1. I am not a fan of scary movies or horror- I personally do not like the sensation of being scared, never have, never will. I recognize that is my personal preference and there is nothing inherently wrong with horror movies, but everyone comes to movie viewing with a set of likes and dislikes such as disliking musicals or romantic comedies. I am Legend, Rear Window, Wait Until Dark are about as scary as I get.
Even a very popular super hero franchise is too scary and intense for my taste. I find violent content sticks in my brain and I have a hard time getting rid of it.
2. I am also a deeply religious person with conservative values so some things I do not care for because it crosses a line between ghost story and evil such as exorcism movies. I can’t really take off that hat because it’s who I am so I can only look at films through that perspective and try to learn from others who see through a different lens (that’s the whole point of blogging like this!).
Ghost stories are usually OK-
What I mean by this is a story can be set in an all dark world, a ghostly world and it usually is pretty good. For example, I like:
Nightmare Before Christmas-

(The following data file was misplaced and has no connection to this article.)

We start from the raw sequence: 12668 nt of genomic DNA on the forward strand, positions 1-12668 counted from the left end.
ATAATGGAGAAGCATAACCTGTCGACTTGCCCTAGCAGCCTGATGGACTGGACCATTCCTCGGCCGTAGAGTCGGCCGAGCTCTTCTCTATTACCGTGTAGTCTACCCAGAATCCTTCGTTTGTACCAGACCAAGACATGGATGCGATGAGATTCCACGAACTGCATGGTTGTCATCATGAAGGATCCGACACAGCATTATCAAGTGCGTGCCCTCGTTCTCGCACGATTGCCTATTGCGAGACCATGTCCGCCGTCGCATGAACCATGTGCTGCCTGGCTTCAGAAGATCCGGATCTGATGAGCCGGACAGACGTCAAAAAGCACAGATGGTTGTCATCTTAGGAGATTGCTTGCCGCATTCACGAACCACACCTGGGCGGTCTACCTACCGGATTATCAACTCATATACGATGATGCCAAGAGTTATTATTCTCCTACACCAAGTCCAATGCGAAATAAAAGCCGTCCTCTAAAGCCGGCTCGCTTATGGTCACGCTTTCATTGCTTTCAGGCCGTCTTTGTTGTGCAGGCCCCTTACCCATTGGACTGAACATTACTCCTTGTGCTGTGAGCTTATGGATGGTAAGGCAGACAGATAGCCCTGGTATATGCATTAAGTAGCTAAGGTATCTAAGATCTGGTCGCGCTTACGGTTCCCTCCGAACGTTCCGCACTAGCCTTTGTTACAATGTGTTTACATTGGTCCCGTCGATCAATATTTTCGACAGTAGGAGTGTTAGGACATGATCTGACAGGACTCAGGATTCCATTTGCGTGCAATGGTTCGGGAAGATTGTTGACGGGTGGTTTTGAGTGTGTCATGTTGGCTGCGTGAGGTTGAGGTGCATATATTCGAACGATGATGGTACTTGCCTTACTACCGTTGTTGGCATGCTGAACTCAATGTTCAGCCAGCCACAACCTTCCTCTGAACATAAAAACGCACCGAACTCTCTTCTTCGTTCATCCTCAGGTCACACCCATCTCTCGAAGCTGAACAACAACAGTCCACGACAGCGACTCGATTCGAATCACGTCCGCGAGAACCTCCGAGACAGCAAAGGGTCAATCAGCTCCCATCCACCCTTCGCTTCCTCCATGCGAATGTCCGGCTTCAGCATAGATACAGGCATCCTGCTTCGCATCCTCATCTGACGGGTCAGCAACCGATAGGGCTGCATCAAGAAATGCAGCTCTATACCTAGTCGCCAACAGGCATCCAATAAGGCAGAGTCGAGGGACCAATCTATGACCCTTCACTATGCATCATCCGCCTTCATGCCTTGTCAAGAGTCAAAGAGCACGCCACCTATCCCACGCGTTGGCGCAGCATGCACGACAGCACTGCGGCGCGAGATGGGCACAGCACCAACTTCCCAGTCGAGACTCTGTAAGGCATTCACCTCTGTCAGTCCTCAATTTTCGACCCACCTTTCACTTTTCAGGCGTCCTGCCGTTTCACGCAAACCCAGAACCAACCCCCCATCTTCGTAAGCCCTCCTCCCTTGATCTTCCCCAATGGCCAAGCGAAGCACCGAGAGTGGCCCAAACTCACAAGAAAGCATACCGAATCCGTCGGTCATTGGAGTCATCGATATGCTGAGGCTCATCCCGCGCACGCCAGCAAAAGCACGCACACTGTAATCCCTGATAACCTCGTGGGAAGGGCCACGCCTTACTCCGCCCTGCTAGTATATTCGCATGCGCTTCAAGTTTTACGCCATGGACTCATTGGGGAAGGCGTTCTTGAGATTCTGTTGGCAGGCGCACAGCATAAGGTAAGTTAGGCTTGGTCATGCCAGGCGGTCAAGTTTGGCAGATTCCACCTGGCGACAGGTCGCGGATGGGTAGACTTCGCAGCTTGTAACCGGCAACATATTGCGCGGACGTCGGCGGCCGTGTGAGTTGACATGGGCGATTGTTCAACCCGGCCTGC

These types of movies are not as upsetting to children or me because they are entirely within their world so the characters become likable and have nuances within the darkness. There is usually a protagonist in these types of movies who is very easy to relate to despite their crazy environment.
Coraline I wasn’t as big a fan of not because of the images but I felt the story dragged and I didn’t feel that connection to the lead I needed for the dark imagery.
Good vs Evil is OK-
Many children stories are about the battle of good vs evil and I think that is great. Kids should not grow up believing the world is gumdrops and rainbows. In fact, being a religious person an understanding of Satan and evil is very important with of course an understanding of Christ and His goodness to compliment it.